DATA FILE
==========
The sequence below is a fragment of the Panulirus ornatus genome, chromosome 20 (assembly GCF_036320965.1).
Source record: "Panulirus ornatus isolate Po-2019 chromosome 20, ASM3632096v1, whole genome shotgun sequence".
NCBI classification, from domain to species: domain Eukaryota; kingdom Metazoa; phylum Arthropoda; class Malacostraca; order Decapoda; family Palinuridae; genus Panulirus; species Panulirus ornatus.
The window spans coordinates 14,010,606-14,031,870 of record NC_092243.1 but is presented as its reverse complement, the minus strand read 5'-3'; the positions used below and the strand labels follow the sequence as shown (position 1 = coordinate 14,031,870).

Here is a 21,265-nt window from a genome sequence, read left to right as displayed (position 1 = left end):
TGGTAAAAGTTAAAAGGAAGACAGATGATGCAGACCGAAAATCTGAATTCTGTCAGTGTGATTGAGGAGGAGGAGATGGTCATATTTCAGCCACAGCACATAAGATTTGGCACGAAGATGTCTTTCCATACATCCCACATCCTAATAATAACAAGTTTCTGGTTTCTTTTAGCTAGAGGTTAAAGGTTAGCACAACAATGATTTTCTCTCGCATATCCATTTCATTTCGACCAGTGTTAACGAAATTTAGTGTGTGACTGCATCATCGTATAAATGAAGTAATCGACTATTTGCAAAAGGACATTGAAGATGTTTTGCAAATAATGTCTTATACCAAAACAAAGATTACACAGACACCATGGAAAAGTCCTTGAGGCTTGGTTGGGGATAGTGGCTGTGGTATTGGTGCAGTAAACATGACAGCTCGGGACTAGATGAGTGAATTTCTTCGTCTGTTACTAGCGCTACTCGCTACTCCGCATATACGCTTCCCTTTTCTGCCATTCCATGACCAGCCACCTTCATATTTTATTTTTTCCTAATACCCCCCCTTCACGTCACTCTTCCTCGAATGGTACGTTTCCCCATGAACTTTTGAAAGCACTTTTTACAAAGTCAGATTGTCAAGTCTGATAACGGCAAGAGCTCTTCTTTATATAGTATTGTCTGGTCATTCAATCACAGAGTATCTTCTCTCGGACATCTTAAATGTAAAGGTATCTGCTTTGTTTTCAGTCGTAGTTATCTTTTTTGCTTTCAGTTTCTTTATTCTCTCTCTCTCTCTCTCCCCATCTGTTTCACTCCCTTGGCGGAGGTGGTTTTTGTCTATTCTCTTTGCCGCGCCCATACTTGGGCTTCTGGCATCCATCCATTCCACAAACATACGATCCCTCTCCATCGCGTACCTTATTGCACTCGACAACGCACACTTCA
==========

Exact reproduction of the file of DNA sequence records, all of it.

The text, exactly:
The sequence below is a fragment of the Panulirus ornatus genome, chromosome 20 (assembly GCF_036320965.1).
Source record: "Panulirus ornatus isolate Po-2019 chromosome 20, ASM3632096v1, whole genome shotgun sequence".
NCBI classification, from domain to species: domain Eukaryota; kingdom Metazoa; phylum Arthropoda; class Malacostraca; order Decapoda; family Palinuridae; genus Panulirus; species Panulirus ornatus.
The window spans coordinates 14,010,606-14,031,870 of record NC_092243.1 but is presented as its reverse complement, the minus strand read 5'-3'; the positions used below and the strand labels follow the sequence as shown (position 1 = coordinate 14,031,870).

Here is a 21,265-nt window from a genome sequence, read left to right as displayed (position 1 = left end):
TGGTAAAAGTTAAAAGGAAGACAGATGATGCAGACCGAAAATCTGAATTCTGTCAGTGTGATTGAGGAGGAGGAGATGGTCATATTTCAGCCACAGCACATAAGATTTGGCACGAAGATGTCTTTCCATACATCCCACATCCTAATAATAACAAGTTTCTGGTTTCTTTTAGCTAGAGGTTAAAGGTTAGCACAACAATGATTTTCTCTCGCATATCCATTTCATTTCGACCAGTGTTAACGAAATTTAGTGTGTGACTGCATCATCGTATAAATGAAGTAATCGACTATTTGCAAAAGGACATTGAAGATGTTTTGCAAATAATGTCTTATACCAAAACAAAGATTACACAGACACCATGGAAAAGTCCTTGAGGCTTGGTTGGGGATAGTGGCTGTGGTATTGGTGCAGTAAACATGACAGCTCGGGACTAGATGAGTGAATTTCTTCGTCTGTTACTAGCGCTACTCGCTACTCCGCATATACGCTTCCCTTTTCTGCCATTCCATGACCAGCCACCTTCATATTTTATTTTTTCCTAATACCCCCCCTTCACGTCACTCTTCCTCGAATGGTACGTTTCCCCATGAACTTTTGAAAGCACTTTTTACAAAGTCAGATTGTCAAGTCTGATAACGGCAAGAGCTCTTCTTTATATAGTATTGTCTGGTCATTCAATCACAGAGTATCTTCTCTCGGACATCTTAAATGTAAAGGTATCTGCTTTGTTTTCAGTCGTAGTTATCTTTTTTGCTTTCAGTTTCTTTATTCTCTCTCTCTCTCTCTCCCCATCTGTTTCACTCCCTTGGCGGAGGTGGTTTTTGTCTATTCTCTTTGCCGCGCCCATACTTGGGCTTCTGGCATCCATCCATTCCACAAACATACGATCCCTCTCCATCGCGTACCTTATTGCACTCGACAACGCACACTTCA